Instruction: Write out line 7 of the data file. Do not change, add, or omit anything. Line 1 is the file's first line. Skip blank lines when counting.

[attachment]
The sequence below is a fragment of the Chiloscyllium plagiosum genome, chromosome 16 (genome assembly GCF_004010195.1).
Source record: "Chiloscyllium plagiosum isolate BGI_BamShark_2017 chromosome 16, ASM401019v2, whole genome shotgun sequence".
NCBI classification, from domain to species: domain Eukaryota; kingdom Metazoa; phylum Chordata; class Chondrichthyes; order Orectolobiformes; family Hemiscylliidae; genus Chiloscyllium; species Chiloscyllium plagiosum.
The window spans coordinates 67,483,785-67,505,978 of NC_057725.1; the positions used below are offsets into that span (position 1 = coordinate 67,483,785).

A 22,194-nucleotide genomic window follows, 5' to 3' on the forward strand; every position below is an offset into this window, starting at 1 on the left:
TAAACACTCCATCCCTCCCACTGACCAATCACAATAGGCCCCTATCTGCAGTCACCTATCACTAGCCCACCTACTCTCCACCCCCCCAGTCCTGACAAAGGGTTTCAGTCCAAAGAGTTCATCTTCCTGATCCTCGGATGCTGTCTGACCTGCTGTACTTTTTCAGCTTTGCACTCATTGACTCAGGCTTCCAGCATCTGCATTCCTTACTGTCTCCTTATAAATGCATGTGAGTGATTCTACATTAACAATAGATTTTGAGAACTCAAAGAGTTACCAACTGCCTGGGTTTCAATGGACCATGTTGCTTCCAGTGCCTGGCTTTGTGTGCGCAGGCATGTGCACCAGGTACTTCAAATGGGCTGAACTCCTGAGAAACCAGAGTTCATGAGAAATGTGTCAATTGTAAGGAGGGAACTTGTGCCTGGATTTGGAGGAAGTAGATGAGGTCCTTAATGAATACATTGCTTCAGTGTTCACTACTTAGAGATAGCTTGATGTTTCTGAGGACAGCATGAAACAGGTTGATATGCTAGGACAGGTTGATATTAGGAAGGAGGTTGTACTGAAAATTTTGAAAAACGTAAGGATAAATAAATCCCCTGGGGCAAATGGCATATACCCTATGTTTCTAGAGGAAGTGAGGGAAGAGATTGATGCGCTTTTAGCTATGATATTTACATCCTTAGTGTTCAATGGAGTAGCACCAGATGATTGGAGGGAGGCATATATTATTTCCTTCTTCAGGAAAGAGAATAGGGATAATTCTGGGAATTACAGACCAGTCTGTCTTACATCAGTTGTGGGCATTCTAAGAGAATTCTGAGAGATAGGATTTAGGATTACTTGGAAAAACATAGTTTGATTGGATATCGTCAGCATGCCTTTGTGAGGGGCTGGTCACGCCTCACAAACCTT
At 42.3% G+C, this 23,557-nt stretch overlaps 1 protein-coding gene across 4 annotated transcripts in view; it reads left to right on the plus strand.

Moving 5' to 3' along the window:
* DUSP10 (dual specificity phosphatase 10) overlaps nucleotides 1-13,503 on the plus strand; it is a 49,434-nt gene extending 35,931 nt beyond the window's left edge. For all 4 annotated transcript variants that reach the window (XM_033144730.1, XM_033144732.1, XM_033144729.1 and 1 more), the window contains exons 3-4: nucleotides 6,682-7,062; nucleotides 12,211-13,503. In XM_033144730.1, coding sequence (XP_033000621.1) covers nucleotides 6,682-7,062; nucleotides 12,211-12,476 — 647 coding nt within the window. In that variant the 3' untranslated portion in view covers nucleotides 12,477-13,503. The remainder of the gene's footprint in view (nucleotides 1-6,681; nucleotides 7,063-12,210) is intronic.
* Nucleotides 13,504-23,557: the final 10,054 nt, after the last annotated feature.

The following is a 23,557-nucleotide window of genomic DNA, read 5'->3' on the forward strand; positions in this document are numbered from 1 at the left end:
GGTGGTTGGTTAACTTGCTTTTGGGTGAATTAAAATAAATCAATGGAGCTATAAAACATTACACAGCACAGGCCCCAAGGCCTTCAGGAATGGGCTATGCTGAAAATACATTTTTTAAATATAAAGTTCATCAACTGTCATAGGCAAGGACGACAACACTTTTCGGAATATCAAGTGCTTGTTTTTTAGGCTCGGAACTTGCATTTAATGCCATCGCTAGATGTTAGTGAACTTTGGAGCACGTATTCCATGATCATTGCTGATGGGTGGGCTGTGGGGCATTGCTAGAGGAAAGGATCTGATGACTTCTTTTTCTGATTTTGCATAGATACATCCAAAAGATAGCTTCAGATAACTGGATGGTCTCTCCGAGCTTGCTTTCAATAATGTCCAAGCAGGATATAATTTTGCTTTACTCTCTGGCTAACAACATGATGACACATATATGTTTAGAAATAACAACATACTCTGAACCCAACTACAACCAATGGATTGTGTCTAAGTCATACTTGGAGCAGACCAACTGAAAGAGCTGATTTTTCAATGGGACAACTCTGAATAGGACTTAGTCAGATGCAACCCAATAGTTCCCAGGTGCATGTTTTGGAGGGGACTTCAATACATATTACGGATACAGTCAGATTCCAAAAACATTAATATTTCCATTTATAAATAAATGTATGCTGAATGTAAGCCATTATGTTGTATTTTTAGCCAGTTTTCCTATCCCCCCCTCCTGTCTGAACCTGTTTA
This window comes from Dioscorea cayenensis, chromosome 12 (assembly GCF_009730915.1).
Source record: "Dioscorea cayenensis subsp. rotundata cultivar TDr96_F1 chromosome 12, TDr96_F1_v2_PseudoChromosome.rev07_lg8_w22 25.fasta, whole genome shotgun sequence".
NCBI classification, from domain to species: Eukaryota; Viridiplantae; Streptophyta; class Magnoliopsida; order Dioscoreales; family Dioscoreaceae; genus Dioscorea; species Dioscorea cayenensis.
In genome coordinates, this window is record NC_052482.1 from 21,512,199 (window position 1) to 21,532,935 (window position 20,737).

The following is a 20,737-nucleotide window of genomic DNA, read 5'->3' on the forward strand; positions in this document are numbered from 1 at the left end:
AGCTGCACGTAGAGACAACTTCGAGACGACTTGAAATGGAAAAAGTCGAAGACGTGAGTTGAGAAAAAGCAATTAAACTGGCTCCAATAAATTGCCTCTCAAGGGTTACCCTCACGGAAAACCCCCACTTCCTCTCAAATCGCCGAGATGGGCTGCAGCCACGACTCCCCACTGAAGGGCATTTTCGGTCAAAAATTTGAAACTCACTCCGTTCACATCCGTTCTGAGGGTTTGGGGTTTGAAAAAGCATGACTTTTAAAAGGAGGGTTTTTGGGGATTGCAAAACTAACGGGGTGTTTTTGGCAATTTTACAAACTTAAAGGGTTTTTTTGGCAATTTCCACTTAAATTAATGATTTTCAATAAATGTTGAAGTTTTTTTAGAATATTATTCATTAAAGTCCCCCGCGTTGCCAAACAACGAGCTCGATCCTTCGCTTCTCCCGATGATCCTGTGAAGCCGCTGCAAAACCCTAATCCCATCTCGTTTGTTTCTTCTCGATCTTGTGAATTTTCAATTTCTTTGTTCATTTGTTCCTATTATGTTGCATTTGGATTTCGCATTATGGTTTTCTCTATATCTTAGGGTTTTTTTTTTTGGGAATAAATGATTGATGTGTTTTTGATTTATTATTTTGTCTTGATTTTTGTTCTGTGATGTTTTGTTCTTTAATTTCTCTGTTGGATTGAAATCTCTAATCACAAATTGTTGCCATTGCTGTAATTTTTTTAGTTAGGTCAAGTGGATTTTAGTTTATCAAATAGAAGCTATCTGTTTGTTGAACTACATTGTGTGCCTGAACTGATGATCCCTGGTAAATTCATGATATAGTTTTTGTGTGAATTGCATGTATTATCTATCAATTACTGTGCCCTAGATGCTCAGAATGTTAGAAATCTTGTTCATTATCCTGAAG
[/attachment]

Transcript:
At 42.3% G+C, this 23,557-nt stretch overlaps 1 protein-coding gene across 4 annotated transcripts in view; it reads left to right on the plus strand.